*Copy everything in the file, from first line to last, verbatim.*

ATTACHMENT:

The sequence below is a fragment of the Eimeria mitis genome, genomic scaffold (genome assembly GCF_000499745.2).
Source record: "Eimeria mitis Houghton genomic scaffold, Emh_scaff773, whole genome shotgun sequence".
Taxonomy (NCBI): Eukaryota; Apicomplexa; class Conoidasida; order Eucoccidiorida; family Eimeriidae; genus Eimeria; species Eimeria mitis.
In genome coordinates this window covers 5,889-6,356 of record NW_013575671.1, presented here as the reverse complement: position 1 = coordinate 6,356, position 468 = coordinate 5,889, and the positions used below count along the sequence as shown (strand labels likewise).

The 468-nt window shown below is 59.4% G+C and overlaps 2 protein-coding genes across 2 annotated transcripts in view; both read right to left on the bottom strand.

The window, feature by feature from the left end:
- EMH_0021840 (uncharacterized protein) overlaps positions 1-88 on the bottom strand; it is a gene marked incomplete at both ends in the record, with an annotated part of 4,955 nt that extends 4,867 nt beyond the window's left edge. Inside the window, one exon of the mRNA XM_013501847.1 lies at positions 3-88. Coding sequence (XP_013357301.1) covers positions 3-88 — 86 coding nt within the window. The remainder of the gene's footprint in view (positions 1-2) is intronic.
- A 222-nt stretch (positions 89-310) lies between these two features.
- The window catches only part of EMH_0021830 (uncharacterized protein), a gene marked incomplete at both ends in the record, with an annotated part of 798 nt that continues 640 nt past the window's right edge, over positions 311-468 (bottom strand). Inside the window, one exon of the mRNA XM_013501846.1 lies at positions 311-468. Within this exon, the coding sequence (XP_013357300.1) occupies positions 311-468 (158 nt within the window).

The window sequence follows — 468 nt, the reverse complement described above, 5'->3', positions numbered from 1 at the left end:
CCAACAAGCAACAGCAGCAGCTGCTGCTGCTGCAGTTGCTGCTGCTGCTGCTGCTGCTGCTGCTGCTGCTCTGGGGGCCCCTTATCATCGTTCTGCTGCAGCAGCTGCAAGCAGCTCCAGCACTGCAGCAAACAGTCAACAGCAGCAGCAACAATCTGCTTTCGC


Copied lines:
The sequence below is a fragment of the Eimeria mitis genome, genomic scaffold (genome assembly GCF_000499745.2).
Source record: "Eimeria mitis Houghton genomic scaffold, Emh_scaff773, whole genome shotgun sequence".
Taxonomy (NCBI): Eukaryota; Apicomplexa; class Conoidasida; order Eucoccidiorida; family Eimeriidae; genus Eimeria; species Eimeria mitis.
In genome coordinates this window covers 5,889-6,356 of record NW_013575671.1, presented here as the reverse complement: position 1 = coordinate 6,356, position 468 = coordinate 5,889, and the positions used below count along the sequence as shown (strand labels likewise).

The 468-nt window shown below is 59.4% G+C and overlaps 2 protein-coding genes across 2 annotated transcripts in view; both read right to left on the bottom strand.

The window, feature by feature from the left end:
- EMH_0021840 (uncharacterized protein) overlaps positions 1-88 on the bottom strand; it is a gene marked incomplete at both ends in the record, with an annotated part of 4,955 nt that extends 4,867 nt beyond the window's left edge. Inside the window, one exon of the mRNA XM_013501847.1 lies at positions 3-88. Coding sequence (XP_013357301.1) covers positions 3-88 — 86 coding nt within the window. The remainder of the gene's footprint in view (positions 1-2) is intronic.
- A 222-nt stretch (positions 89-310) lies between these two features.
- The window catches only part of EMH_0021830 (uncharacterized protein), a gene marked incomplete at both ends in the record, with an annotated part of 798 nt that continues 640 nt past the window's right edge, over positions 311-468 (bottom strand). Inside the window, one exon of the mRNA XM_013501846.1 lies at positions 311-468. Within this exon, the coding sequence (XP_013357300.1) occupies positions 311-468 (158 nt within the window).

The window sequence follows — 468 nt, the reverse complement described above, 5'->3', positions numbered from 1 at the left end:
CCAACAAGCAACAGCAGCAGCTGCTGCTGCTGCAGTTGCTGCTGCTGCTGCTGCTGCTGCTGCTGCTGCTCTGGGGGCCCCTTATCATCGTTCTGCTGCAGCAGCTGCAAGCAGCTCCAGCACTGCAGCAAACAGTCAACAGCAGCAGCAACAATCTGCTTTCGC